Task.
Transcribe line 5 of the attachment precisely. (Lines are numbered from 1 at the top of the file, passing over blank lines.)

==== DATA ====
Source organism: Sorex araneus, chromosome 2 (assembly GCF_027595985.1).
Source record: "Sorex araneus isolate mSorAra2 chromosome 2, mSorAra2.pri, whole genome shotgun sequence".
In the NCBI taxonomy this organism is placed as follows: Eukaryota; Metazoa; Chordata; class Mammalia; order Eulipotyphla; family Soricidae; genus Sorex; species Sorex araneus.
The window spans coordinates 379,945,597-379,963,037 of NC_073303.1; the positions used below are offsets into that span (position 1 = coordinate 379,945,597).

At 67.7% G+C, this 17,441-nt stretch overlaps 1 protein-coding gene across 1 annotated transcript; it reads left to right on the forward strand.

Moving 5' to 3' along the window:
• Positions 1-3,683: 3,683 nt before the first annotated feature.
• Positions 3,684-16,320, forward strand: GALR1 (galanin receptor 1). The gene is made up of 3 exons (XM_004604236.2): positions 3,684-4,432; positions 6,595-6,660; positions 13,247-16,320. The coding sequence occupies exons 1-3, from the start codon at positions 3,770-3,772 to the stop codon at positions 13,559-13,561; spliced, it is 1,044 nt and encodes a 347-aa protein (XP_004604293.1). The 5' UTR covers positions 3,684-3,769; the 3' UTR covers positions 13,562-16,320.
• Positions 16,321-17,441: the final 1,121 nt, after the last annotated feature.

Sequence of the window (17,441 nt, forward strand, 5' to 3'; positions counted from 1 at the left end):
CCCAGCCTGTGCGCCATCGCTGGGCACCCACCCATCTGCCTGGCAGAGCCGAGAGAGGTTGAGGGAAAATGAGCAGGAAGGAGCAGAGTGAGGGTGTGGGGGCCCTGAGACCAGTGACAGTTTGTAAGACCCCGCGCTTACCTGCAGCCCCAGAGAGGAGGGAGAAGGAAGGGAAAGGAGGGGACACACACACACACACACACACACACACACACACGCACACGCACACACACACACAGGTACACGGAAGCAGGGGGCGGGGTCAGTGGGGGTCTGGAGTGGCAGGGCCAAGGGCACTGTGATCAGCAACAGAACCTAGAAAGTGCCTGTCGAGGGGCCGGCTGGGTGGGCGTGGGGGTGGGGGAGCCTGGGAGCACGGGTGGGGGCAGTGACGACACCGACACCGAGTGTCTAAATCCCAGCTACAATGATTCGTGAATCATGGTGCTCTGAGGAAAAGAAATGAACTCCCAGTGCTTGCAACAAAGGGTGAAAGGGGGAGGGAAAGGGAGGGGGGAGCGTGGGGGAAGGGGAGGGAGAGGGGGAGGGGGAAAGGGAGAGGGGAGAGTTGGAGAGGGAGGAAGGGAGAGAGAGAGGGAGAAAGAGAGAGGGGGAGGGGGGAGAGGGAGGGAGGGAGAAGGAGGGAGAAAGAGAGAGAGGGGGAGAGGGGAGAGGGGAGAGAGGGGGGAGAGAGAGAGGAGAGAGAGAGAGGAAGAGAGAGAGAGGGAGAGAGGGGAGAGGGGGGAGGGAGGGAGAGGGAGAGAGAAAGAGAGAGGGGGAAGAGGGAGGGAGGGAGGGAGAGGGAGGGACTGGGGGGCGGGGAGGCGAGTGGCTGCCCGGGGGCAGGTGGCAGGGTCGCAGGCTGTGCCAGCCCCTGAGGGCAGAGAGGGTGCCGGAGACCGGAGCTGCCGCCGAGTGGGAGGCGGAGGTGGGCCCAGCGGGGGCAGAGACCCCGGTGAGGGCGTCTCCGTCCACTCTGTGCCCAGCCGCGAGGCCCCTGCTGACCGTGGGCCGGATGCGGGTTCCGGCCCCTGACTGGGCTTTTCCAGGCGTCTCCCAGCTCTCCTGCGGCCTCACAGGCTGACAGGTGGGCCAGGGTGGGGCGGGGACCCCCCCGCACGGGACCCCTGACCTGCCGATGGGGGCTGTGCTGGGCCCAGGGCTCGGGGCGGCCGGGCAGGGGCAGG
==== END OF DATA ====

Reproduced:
At 67.7% G+C, this 17,441-nt stretch overlaps 1 protein-coding gene across 1 annotated transcript; it reads left to right on the forward strand.